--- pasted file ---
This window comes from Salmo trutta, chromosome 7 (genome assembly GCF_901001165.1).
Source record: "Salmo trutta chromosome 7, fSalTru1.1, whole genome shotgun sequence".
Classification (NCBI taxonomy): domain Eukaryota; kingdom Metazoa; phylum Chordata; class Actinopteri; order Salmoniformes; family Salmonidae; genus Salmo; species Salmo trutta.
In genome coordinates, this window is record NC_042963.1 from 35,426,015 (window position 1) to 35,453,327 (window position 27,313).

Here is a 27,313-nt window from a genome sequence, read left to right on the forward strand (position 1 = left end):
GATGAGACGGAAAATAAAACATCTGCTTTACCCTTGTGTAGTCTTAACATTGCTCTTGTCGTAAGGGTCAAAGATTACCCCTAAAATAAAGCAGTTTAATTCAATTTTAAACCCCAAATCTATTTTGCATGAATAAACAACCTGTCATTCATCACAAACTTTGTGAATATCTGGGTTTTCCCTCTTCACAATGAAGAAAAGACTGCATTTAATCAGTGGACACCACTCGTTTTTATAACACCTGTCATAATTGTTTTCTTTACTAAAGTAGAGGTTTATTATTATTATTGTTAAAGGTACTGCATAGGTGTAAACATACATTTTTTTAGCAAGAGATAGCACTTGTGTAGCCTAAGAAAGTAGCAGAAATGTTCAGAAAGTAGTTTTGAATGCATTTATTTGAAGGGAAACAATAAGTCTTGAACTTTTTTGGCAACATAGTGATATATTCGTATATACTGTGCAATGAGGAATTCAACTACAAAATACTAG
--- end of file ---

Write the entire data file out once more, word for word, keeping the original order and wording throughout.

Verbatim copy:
This window comes from Salmo trutta, chromosome 7 (genome assembly GCF_901001165.1).
Source record: "Salmo trutta chromosome 7, fSalTru1.1, whole genome shotgun sequence".
Classification (NCBI taxonomy): domain Eukaryota; kingdom Metazoa; phylum Chordata; class Actinopteri; order Salmoniformes; family Salmonidae; genus Salmo; species Salmo trutta.
In genome coordinates, this window is record NC_042963.1 from 35,426,015 (window position 1) to 35,453,327 (window position 27,313).

Here is a 27,313-nt window from a genome sequence, read left to right on the forward strand (position 1 = left end):
GATGAGACGGAAAATAAAACATCTGCTTTACCCTTGTGTAGTCTTAACATTGCTCTTGTCGTAAGGGTCAAAGATTACCCCTAAAATAAAGCAGTTTAATTCAATTTTAAACCCCAAATCTATTTTGCATGAATAAACAACCTGTCATTCATCACAAACTTTGTGAATATCTGGGTTTTCCCTCTTCACAATGAAGAAAAGACTGCATTTAATCAGTGGACACCACTCGTTTTTATAACACCTGTCATAATTGTTTTCTTTACTAAAGTAGAGGTTTATTATTATTATTGTTAAAGGTACTGCATAGGTGTAAACATACATTTTTTTAGCAAGAGATAGCACTTGTGTAGCCTAAGAAAGTAGCAGAAATGTTCAGAAAGTAGTTTTGAATGCATTTATTTGAAGGGAAACAATAAGTCTTGAACTTTTTTGGCAACATAGTGATATATTCGTATATACTGTGCAATGAGGAATTCAACTACAAAATACTAG